Monday Nergasm: By Jupiter’s Cock, Spartacus!

Spartacus

Created by Steven S. DeKnight

Starring

Andy Whitfield

Manu Bennett

John Hannah

and

Lucy Lawless

Official Website

Remember how I said I was “kinda a nerd?” Well, lets see : video games, comic books, cartoons, poetry…Well, I forgot to mention another love from the past; action series made in New Zealand. I loved Hercules : The Legend Continues and Xena : Warrior Princess. I heard mumblings here and there about this new Spartacus series on the Starz! network, but alas, I only have basic cable, so the first two seasons passed me by. That was before both seasons popped up on Netflix Instant.

The series was created by Steven S. DeKnight, whose other credits include hits like Smallville, Angel, and one of my all time favorites, Buffy the Vampire Slayer. The television series also has some heavy hitting producers, chief among them being Sam Raimi, who is the brainchild behind the Evil Dead series and both Hercules and Xena. The show is shot “300″ style; slightly overexposed and lots of green screen. It makes for some really beautiful visuals. Each episode features extreme violence, sex, and ‘incidental’ nudity. While startling at first, after a few episodes the nudity seemed to be so common that any titillation fades faster than the sting of a riding crop. The costuming and set design all have that “ancient” look and feel. The dialogue has the same feel and more closely follows the rules of Latin than modern English. It is as if you are watching a work of Shakespeare, however, just like a professional production of Othello the quality of the acting bridges such language gaps.

The epic of Spartacus is well known and timeless; a Thracian born slave rallies his brothers against the aristocracy and ignite the Third Servile War. This theme of oppressed vs. oppressor is one of the oldest of old school, and the show captures this theme on more than the base level. I will speak of this later.

Season 1 stars Andy Whitfield as Spartacus and John Hannah as Lentulus Batiatus, owner of the Gladiatorial school. In this series, Spartacus is sold into slavery after deserting a Roman army. Of course, his crime was justified as he deserted in order to save his wife. Once enslaved he fought in order to buy freedom for himself and his wife. However, the devious Batiatus has other plans for him. Before Season 2 began production, Whitfield was diagnosed with non-Hodgkin lymphoma, so production of a full season was delayed. The team, however, chose to produce a six episode prequel called Gods of the Arena which starred Dustin Clare as Gannicus, champion of the arena pre-Spartacus. This prequel fleshed out the inspiration for many of the characters. Some characters like Lucretia (Batiatus’ wife played by Lucy Lawless) are portrayed somewhat sympathetically, which is stark in contrast to the monster she becomes in Blood and Sand.

I watched the seasons out of order. So, theoretically I watched the characters’ history in chronological order. I saw Crixus (Manu Bennett) before he was champion and Oenomaus (Peter Mensah) before he was Doctore. To be honest, at first I really didn’t know what to think about the series. I was put off by how often the phrase “By Jupiter’s Cock” was exclaimed. In fact, “cock” is probably the most used word. Seriously, someone could make a drinking game. Characters also seemed to be caught in the anal stage of development as such colorful phrases like “spreading the cheeks to insert cock” is spurted from Batiatus. My favorite of his quotes can be found on Episode 12 of Blood and Sand.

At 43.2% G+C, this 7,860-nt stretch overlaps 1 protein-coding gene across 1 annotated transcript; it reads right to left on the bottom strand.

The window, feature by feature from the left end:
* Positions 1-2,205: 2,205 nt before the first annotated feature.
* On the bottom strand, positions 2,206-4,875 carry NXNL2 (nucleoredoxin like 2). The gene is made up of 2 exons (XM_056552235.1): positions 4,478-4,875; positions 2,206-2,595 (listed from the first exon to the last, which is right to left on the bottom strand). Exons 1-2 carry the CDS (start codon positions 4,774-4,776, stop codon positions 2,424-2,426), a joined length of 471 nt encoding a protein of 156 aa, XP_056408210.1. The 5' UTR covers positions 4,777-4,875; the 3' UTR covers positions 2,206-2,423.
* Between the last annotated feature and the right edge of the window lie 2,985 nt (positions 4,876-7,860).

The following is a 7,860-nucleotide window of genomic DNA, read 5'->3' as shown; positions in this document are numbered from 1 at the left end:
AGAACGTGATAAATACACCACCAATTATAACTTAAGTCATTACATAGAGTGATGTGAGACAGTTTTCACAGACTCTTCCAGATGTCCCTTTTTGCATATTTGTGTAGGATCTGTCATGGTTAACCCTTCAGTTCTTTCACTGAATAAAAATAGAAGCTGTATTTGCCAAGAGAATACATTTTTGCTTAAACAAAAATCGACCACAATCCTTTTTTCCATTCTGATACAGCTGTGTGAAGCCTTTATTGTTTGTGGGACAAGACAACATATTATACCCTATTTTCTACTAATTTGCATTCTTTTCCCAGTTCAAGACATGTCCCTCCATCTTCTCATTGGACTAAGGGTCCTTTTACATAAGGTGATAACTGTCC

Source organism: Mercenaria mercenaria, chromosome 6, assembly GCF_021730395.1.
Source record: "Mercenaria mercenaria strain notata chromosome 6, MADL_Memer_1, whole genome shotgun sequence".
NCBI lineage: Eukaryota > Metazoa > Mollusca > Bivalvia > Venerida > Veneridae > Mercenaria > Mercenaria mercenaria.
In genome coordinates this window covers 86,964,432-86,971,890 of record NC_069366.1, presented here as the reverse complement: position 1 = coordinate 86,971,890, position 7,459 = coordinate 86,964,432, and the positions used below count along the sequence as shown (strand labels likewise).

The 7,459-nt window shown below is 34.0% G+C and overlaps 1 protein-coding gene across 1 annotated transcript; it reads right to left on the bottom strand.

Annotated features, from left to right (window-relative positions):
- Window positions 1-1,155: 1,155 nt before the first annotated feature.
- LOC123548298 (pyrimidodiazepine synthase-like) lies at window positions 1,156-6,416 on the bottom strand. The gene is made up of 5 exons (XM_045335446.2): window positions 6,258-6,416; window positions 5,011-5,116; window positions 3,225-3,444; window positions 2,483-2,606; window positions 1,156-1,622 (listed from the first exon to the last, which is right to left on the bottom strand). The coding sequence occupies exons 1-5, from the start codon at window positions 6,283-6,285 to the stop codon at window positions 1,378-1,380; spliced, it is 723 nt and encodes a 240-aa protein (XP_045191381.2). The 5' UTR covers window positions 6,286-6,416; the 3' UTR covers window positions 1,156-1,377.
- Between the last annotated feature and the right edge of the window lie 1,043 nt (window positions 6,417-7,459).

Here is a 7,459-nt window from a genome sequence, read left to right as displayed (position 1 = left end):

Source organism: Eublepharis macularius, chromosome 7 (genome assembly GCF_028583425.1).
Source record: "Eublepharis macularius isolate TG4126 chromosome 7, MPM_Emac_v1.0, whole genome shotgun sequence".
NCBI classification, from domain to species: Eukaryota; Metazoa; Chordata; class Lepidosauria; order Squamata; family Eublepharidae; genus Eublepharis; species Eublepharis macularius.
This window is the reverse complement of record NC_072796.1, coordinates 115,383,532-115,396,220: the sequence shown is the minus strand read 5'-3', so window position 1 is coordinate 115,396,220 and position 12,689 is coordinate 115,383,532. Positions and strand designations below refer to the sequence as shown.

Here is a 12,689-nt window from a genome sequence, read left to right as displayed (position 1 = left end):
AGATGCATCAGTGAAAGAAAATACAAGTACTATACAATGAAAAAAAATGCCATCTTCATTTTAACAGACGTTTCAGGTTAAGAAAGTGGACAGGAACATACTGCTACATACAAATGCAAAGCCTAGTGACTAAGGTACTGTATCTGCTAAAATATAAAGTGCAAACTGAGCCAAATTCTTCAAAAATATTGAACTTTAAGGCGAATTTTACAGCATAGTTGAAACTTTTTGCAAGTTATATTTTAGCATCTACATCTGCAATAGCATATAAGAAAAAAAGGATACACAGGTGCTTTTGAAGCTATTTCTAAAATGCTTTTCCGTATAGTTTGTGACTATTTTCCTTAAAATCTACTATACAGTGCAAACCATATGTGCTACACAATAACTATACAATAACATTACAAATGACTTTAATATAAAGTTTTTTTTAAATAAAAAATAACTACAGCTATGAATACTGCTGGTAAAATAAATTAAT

Batiatus : That shit fuck! Beckons me to the city only to spurn me like a thin wasted whore. Once again the gods spread the cheeks and ram cock in fucking ass!

I got over this shortly and after a few episodes I began to get lost in the show. Everything is a battle and it is not just confined to the arena. Even the sex scenes, which are sometimes incredibly brutal, are a battle.

Lucy Lawless’ Lucretia is a lot of fun to watch. In fact, I found the women of Spartacus to be much more interesting than the men in terms of psychology. The men (with exception of Ashur (Nick Tarabay) and Batiatus) work in a very linear fashion. They see obstacle, they meet obstacle, and they either defeat or are defeated by obstacle. The women in this world are not afforded such luxuries. As a strategist, Lucretia is on par with her husband, and her interactions with noblewoman Ilithyia (Viva Bianca) is nothing short of awesome. Lawless has a perfect “what the fuck?” expression. Young actors should study it.

My only annoyance with the series is with how Spartacus was written over halfway in. It seems that as soon as he was  champion he became less interesting; which is a fate of many heroes, I suppose. It is as if to be a hero you must cast away all vices and always be noble. Of course, this does fit many Roman and Greek tragedies. After all, hubris was Batiatus and Lucretia’s ultimate undoing.

I am excited for the next full season. If the writers follow history then Spartacus and his army plunder villages, and this is not at all noble, so I wonder how writers will interpret this. Will they portray him as an even more ancient Robin Hood? Also, since sadly Whitfield will no longer be part of the series due to his medical condition, I wonder if the new Spartacus will be able to capture the characters essence. I also wonder how long I will have to wait for the next season to pop up on my Netflix.

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